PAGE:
Between 2020 and 2021, the household investment rate rose by 0.9 percentage points in the EU and by 1.0 percentage points in the euro area. Decreases were observed in three Member States, down 0.1, 0.6 and 0.7 percentage points, respectively, in Czechia, Hungary and Latvia. Elsewhere, increases in excess of 1.0 percentage points were observed in Spain, France, Poland, Italy and Luxembourg.
Household debt-to-income ratio
In 2021, the household debt-to-income ratio in the euro area was 95.8 % (no data available for the EU) – see Figure 3. This ratio varied considerably between the 24 EU Member States for which data were available at the time of writing (no data for Bulgaria, Malta or Romania). While it was below 50 % in Latvia, Hungary, Lithuania and Slovenia, it was over 150 % in Sweden, Luxembourg and the Netherlands, and peaked at 207.3 % in Denmark; a rate of 200 % indicates that it would take two years of disposable income for households to repay their debts (if disposable income remained at the same level). It should be borne in mind that high household debt may to some extent mirror high levels of financial assets, as shown in the analysis of the household net financial wealth-to-income ratio. It may also mirror the ownership of non-financial assets, such as dwellings, or be impacted by national provisions that foster borrowing (for example, the deduction of interest payments from taxable income).
In 2021, the household debt-to-income ratio in the euro area increased by 0.2 percentage points (when compared with 2020). The largest falls for this ratio, among the EU Member States for which data are available, were observed in Ireland (down 8.1 percentage points) and Denmark (down 6.2 percentage points), while the next largest fall was 4.3 percentage points in Greece. By contrast, by far the largest increase for this ratio was recorded in Luxembourg (up 7.9 percentage points), more than double the next largest increase (3.4 percentage points) in Slovakia.
Household net financial wealth-to-income ratio
In 2021, net financial wealth was equivalent to 288.2 % of household income in the EU and 270.3 % in the euro area – see Figure 3. Like the debt-to-income ratio, the household net financial wealth-to-income ratio varied considerably between EU Member States. The highest ratio in 2021 was recorded in Denmark (646.5 %), followed by Sweden (534.1 %), the Netherlands (465.2 %), Belgium (416.6 %) and Italy (351.5 %); Switzerland also reported a relatively high net financial wealth-to-income ratio (400.8 %; 2020 data). Slovakia (89.6 %) was the only EU Member State for which data are available (no data for Bulgaria, Malta or Romania) to record a net financial wealth-to-income ratio that was below 100 %, while this situation was also observed in Norway (94.8 %).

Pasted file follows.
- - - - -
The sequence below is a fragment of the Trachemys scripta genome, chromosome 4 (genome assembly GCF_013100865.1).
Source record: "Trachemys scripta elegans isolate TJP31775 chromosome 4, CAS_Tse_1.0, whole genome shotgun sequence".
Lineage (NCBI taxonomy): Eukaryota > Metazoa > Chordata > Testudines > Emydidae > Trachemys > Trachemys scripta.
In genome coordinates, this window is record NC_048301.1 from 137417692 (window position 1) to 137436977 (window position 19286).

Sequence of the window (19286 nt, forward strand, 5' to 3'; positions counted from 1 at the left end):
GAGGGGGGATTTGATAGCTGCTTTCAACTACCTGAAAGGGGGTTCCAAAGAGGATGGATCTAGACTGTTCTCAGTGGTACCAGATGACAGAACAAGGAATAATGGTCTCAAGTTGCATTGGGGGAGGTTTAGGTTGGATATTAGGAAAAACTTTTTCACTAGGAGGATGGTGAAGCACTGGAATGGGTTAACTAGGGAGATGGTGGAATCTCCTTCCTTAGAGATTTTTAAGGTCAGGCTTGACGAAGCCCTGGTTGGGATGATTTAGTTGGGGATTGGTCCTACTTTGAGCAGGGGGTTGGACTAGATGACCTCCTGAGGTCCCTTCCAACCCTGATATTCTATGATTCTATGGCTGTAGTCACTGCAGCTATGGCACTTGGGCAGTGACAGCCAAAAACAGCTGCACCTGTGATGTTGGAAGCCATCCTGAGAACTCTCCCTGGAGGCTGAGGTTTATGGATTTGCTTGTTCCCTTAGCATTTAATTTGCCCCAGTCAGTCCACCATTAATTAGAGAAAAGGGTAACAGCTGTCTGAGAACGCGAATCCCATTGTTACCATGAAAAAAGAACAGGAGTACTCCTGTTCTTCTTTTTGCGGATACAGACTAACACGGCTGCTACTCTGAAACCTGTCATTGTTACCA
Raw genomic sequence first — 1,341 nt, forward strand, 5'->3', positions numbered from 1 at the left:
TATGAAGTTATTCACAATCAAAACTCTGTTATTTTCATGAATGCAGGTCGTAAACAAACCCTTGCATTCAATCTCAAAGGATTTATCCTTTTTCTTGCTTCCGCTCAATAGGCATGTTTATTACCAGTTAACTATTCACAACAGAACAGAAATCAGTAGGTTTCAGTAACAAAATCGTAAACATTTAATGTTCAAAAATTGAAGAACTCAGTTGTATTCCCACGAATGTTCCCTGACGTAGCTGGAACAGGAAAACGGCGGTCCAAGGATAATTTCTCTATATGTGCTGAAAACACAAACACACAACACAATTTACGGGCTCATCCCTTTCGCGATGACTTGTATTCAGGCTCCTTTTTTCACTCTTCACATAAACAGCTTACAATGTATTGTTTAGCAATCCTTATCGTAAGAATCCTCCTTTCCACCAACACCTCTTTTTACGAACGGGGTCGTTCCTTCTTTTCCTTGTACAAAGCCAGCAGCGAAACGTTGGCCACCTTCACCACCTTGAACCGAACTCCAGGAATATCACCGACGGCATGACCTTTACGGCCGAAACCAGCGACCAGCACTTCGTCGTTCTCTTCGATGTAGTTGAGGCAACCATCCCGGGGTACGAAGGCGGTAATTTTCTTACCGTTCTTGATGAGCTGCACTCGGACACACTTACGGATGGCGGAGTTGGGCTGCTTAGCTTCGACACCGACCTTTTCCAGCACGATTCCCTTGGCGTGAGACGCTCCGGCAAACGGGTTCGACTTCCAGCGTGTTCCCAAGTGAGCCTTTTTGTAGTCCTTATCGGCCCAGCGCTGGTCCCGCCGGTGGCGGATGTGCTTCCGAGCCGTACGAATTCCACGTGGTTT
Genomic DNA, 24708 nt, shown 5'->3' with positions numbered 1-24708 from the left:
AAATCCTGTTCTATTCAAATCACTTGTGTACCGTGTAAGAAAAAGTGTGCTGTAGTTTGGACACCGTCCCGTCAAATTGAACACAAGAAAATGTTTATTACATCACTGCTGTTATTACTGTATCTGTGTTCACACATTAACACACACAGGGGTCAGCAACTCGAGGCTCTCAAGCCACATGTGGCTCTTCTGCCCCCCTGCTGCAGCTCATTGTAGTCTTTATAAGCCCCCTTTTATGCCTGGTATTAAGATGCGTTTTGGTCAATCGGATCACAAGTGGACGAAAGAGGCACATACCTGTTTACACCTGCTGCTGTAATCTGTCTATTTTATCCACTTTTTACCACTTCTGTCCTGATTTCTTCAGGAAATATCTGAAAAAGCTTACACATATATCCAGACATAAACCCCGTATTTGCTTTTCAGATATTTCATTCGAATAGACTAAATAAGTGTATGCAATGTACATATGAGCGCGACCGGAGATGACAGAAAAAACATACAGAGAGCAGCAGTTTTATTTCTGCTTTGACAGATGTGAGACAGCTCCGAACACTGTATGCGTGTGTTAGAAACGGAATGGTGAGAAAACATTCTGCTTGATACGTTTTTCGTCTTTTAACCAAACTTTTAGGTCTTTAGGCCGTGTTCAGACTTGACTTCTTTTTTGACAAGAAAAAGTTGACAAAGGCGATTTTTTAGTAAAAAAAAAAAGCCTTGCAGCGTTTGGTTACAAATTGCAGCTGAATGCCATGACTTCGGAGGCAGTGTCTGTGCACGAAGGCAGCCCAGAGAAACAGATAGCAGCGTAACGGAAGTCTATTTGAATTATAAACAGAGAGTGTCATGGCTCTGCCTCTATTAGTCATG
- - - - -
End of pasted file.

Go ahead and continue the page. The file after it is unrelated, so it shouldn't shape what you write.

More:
In 2021, the household net financial wealth-to-income ratio for the EU increased by 10.6 percentage points (when compared with 2020) while in the euro area it increased by 8.6 percentage points. The ratio of household net financial wealth-to-income rose relatively rapidly in 2021 in Denmark (up 124.0 percentage points) and Sweden (up 58.2 percentage points). It also rose in most other EU Member States for which data are available, although there were two exceptions: Hungary registered a small decrease, down 0.7 percentage points, while the Netherlands recorded a relatively large decrease (down 35.0 percentage points).
Business investment rate
Table 2 shows that the business investment rate for non-financial corporations in 2021 was 24.0 % in the EU; this was marginally higher than in the euro area (23.5 %).
The highest business investment rate in 2021 among the 26 EU Member States for which data are available (no data for Bulgaria; 2020 data for Romania) was recorded in Hungary (31.9 %), followed by Austria (29.1 %) – see Figure 4. A similarly high business investment rate was also recorded in Serbia (29.4 %; 2020 data). Five Member States recorded business investment rates below 20.0 %: Romania (2020 data), Poland, Cyprus, the Netherlands and Luxembourg, the last of these recording the lowest rate (17.0 %).